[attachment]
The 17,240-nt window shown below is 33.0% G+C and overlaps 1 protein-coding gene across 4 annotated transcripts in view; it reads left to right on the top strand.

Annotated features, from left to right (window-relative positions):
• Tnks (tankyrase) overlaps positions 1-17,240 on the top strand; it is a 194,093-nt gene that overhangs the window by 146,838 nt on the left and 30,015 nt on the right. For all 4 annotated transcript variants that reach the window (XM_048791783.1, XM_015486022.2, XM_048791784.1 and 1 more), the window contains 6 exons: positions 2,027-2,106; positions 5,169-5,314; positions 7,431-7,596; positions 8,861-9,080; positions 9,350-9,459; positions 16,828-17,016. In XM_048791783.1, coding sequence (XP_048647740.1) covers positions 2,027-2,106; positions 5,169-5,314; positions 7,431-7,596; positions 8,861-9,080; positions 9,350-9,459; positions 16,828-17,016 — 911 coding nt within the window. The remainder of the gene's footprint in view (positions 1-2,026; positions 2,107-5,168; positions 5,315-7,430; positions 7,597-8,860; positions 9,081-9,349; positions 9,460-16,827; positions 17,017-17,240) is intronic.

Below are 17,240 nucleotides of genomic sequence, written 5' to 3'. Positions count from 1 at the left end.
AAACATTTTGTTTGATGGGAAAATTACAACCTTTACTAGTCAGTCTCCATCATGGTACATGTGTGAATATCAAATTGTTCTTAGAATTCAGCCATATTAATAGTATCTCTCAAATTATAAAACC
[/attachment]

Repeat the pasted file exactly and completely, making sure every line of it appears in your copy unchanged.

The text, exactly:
The 17,240-nt window shown below is 33.0% G+C and overlaps 1 protein-coding gene across 4 annotated transcripts in view; it reads left to right on the top strand.

Annotated features, from left to right (window-relative positions):
• Tnks (tankyrase) overlaps positions 1-17,240 on the top strand; it is a 194,093-nt gene that overhangs the window by 146,838 nt on the left and 30,015 nt on the right. For all 4 annotated transcript variants that reach the window (XM_048791783.1, XM_015486022.2, XM_048791784.1 and 1 more), the window contains 6 exons: positions 2,027-2,106; positions 5,169-5,314; positions 7,431-7,596; positions 8,861-9,080; positions 9,350-9,459; positions 16,828-17,016. In XM_048791783.1, coding sequence (XP_048647740.1) covers positions 2,027-2,106; positions 5,169-5,314; positions 7,431-7,596; positions 8,861-9,080; positions 9,350-9,459; positions 16,828-17,016 — 911 coding nt within the window. The remainder of the gene's footprint in view (positions 1-2,026; positions 2,107-5,168; positions 5,315-7,430; positions 7,597-8,860; positions 9,081-9,349; positions 9,460-16,827; positions 17,017-17,240) is intronic.

Below are 17,240 nucleotides of genomic sequence, written 5' to 3'. Positions count from 1 at the left end.
AAACATTTTGTTTGATGGGAAAATTACAACCTTTACTAGTCAGTCTCCATCATGGTACATGTGTGAATATCAAATTGTTCTTAGAATTCAGCCATATTAATAGTATCTCTCAAATTATAAAACC